Last, democratic ecological planning represents a whole society’s exercise of its freedom to control the decisions that affect its destiny. If the democratic ideal would not grant political decision-making power to a small elite, why should the same principle not apply to economic decisions? Under capitalism, use-value—the worth of a product or service to well-being—exists only in the service of exchange-value, or value on the market. Thus, many products in contemporary society are socially useless or designed for rapid turnover (“planned obsolescence”). By contrast, in a democratic ecologically planned economy, use-value would be the only criteria for the production of goods and services, with far-reaching economic, social, and ecological consequences.

Planning would focus on large-scale economic decisions, not the small-scale ones that might affect local restaurants, groceries, small shops, or artisan enterprises. Instead, the consolidating of private owners into [Collectives], particularly in agriculture, energy and raw resource extraction, will ensure that all who live in the constituent republics have access to the food, electricity, and consumer goods that society requires, rather than sell the surplus to turn a quick profit. The concept of stores under the business-profit model have been replaced with warehouses and distribution centres stocked with consumer goods. Consumption is compendiously tracked using IoT to measure consumer demand at the Point-of-Sales through reductions in inventory. Larger societal and community needs will be addressed through [Direct Industrial Action]. You can be a painter during breakfast, a fisherman by lunch, and a philosopher by dinner. Labour is a null factor, meaning that people are free to engage in whatever activities they found most fulfilling and would no longer have to engage in work for which they have neither the temperament nor the aptitude, working to achieve self-actualizing objectives rather than meeting profit incentives.

Importantly, such planning is consistent with workers’ self-management of their productive units. The decision, for example, to transform a plant from producing automobiles to producing buses and trams would be taken by society as a whole, but the internal organization and functioning of the enterprise would be democratically managed by its workers. There has been much discussion about the “centralized” or “decentralized” character of planning, but most important is democratic control at all levels—local, regional, national, continental, or international. For example, planetary ecological issues such as global warming must be dealt with on a global scale, and thereby require some form of global democratic planning. This nested, democratic decision-making is quite the opposite of what is usually described, often dismissively, as “central planning,” since decisions are not taken by any “center,” but democratically decided by the affected population at the appropriate scale.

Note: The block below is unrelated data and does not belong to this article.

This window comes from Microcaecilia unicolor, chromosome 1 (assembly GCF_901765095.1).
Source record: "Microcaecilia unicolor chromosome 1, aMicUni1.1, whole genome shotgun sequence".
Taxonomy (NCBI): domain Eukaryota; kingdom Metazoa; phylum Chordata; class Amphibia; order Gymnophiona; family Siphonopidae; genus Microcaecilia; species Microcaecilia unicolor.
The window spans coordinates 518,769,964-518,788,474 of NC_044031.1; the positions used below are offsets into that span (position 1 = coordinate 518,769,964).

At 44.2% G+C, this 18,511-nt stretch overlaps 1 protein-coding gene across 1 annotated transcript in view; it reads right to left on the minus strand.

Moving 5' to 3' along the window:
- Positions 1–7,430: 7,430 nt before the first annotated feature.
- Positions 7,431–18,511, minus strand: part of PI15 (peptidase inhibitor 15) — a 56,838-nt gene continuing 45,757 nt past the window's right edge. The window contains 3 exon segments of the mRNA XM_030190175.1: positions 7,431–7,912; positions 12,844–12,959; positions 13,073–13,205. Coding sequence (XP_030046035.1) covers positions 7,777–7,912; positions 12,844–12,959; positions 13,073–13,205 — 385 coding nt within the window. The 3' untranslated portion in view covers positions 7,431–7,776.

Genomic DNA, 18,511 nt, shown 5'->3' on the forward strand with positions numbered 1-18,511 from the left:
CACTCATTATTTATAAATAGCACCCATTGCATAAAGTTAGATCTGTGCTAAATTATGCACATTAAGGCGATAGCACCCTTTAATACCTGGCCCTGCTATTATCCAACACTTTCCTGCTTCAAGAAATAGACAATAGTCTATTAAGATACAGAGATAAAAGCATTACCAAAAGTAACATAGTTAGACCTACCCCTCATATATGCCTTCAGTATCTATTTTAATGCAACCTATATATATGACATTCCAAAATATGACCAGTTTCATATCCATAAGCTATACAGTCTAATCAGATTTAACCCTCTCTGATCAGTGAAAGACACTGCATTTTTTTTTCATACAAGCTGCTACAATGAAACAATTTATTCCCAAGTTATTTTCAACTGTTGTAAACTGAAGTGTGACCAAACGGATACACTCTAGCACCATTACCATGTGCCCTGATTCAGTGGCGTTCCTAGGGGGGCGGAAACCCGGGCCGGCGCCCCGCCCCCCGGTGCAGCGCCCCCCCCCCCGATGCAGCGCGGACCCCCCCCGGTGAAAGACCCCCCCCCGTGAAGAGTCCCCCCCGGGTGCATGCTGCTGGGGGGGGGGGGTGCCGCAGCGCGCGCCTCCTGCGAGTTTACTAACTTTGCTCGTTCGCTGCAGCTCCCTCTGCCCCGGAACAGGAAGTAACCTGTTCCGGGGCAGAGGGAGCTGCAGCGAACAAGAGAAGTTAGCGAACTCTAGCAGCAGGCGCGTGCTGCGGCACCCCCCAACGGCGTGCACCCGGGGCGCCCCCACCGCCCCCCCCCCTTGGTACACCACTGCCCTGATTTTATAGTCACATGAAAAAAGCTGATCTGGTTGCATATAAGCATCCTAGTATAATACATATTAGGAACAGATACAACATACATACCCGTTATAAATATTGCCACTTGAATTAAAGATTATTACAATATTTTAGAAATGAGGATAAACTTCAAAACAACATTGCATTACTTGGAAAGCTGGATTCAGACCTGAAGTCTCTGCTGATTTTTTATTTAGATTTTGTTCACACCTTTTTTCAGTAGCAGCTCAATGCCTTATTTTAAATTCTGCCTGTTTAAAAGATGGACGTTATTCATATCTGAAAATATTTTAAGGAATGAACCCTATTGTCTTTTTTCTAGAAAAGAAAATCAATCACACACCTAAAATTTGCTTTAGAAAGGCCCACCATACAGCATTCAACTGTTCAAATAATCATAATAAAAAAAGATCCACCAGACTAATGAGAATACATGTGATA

Democratic and pluralist debates occur at all levels. Through parties, platforms, or other political movements, varied propositions would be submitted to the people, and delegates would be selected accordingly. On the global scale, in order to minimize bureaucracy, a digital Internet-enabled direct democracy system is necessary through which people choose—at the local, national, and, later, global level—among major social and ecological options. Should public transportation be free? Should the owners of private cars pay special taxes to subsidize public transportation? Should solar energy be subsidized in order to compete with fossil energy? Should the work week be reduced to 30 hours, 25 hours, or less, with the attendant reduction of production?

Such democratic planning needs expert input, but its role is educational, to present informed views on alternative outcomes for consideration by popular decision-making processes. What guarantee is there that the people will make ecologically sound decisions? None. This new government wagers that democratic decisions will become increasingly reasoned and enlightened as culture changes and the grip of commodity fetishism is broken. One cannot imagine such a new society without the achievement, through struggle, self-education, and social experience, of a high level of socialist and ecological consciousness. In any case, are not the alternatives—the blind market or an ecological dictatorship of “experts”—much more dangerous?

This post-capitalist government is the logical transition from the current capitalist destructive progress to ecological All-Unionism, it is a historical process, a permanent revolutionary transformation of society, culture, and mindsets. Enacting this transition leads not only to a new mode of production and an egalitarian and democratic society, but also to an alternative mode of life, a novel stateless and eco-friendly civilization, beyond the reign of money, beyond consumption habits artificially produced by propaganda in the form corporate advertisements, and beyond the unlimited production of commodities that are useless and/or harmful to the environment. Such a transformative process depends on the active support of the vast majority of the population for an ecological All-Union program. The decisive factor in the development of socialist consciousness and ecological awareness is the collective experience of struggle, from local and partial confrontations to the radical change of global society as a whole.